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The pipette is angled so the body of the pipette contacts the upper lip of the tube. Cover the Percoll gradients with aluminum foil, place in test tube rack embedded in an ice bucket with ice slush and store in the cold room until use. Sterile filter into sterile mL storage bottle. Following three 5-min washes in sterile water, seeds are placed on water-moistened Whatman 1 filter paper disc in petri dishes. Plants are watered daily and fertilized weekly with a 0.

Plants with three to four true leaves are used for chloroplast isolation. Twenty-seven hours prior to the chloroplast isolation, tomato plants are transferred to the dark to reduce starch. Starch-filled chloroplasts lyse and reduce yields of intact chloroplasts. Solutions are autoclaved or sterile filtered. If chloroplasts are to be used for proteomics studies, all steps should be performed wearing latex gloves.

All steps of the protocol are carried out quickly in the cold room. An ice slush is used for chilling and transporting centrifuge bottles and tubes within ice buckets. This protocol is scaled for performing three g leaf chloroplast preparations simultaneously. To develop our chloroplast isolation protocols, we considered the published protocols for isolating tomato leaf chloroplasts for proteomics [ 52 ], protein import and biochemistry [ 53 , 54 ], and chloroplast genome isolation [ 55 — 57 ], as well as methods for plastid isolation from tomato fruit [ 48 — 50 , 58 ] Additional file 1 : Table S1.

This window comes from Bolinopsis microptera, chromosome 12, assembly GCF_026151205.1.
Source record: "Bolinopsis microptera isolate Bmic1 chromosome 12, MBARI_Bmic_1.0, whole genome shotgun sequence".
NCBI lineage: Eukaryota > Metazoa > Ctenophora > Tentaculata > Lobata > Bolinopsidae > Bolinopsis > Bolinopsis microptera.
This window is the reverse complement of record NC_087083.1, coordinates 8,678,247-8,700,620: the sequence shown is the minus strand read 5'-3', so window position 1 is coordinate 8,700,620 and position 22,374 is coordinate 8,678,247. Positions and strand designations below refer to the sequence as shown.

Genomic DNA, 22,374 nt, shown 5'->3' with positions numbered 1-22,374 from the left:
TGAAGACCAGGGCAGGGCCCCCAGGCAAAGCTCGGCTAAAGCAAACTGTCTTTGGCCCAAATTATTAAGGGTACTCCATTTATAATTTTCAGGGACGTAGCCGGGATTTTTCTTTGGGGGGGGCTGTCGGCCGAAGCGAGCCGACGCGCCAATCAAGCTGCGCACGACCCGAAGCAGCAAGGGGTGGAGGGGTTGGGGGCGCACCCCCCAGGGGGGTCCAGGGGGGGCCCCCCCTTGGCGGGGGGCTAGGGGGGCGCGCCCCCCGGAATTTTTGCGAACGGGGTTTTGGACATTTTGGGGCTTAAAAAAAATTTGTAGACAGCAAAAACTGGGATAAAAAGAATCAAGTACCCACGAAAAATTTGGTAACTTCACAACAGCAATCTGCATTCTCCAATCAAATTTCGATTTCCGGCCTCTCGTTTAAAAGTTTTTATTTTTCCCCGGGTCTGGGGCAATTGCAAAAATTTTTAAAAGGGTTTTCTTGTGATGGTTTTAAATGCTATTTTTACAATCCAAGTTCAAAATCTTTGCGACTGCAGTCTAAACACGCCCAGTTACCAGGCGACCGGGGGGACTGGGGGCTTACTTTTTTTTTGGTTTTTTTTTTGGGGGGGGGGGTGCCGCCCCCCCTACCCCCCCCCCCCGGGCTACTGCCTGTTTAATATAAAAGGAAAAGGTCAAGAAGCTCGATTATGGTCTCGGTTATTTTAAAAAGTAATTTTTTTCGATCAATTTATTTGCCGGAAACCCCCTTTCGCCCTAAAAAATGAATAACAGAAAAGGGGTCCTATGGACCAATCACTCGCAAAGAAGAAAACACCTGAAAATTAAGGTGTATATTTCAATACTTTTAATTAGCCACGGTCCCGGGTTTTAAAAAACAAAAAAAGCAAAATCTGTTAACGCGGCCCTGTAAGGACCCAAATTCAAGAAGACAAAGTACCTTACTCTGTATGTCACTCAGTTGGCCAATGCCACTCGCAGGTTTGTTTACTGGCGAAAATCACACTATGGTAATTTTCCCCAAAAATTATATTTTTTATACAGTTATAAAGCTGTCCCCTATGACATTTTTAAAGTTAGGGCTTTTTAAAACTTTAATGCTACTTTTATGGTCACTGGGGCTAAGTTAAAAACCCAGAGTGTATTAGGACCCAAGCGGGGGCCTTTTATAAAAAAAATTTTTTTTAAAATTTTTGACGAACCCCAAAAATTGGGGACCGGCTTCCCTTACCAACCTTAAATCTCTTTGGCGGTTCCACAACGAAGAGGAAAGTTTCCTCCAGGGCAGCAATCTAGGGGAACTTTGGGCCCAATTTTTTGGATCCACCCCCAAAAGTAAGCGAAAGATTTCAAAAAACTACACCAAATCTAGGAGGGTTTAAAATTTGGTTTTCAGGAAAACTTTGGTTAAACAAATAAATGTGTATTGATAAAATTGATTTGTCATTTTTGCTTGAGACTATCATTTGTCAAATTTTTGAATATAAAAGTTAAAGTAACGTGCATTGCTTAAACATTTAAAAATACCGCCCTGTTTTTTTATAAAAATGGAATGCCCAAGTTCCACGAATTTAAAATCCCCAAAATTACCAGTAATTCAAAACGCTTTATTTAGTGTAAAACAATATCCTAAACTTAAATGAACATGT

While protoplasts clearly provide the highest chloroplast yields [ 59 ], the lengthy preparation times and use of cell wall hydrolyzing enzymes are disadvantageous to proteomics studies studying biotic stress, as this method generates cell wall-derived elicitors that could trigger plant-defense responses Table 1.

Our protocol primarily builds upon the Arabidopsis chloroplast isolation methods and stromal protein isolation methods of van Wijk et al. Figure 1 provides a flow chart that summarizes the basic sequence of events for: 1 the isolation of tomato chloroplasts, 2 isolation of chloroplast stromal proteins, and 3 proteomics sample processing and data analysis. In addition to the detailed protocols below, we provide a streamlined workflow checklist for chloroplast isolation that can easily be used for tracking steps Additional file 2 : Table S2.

Leaf segments were added in two batches into the blender. Flowchart of events for chloroplast isolation, stroma extractions and proteomics data generation and analyses. The 1X Grinding Buffer:blender cup volumes and the brand and settings of the blender used are critical parameters. The configuration of the blades and rotations per minute of the blades for each blender will be different. The blender settings are increased incrementally until the blades rapidly mix the 1X Grinding Buffer ice slush and leaves within the blender cup.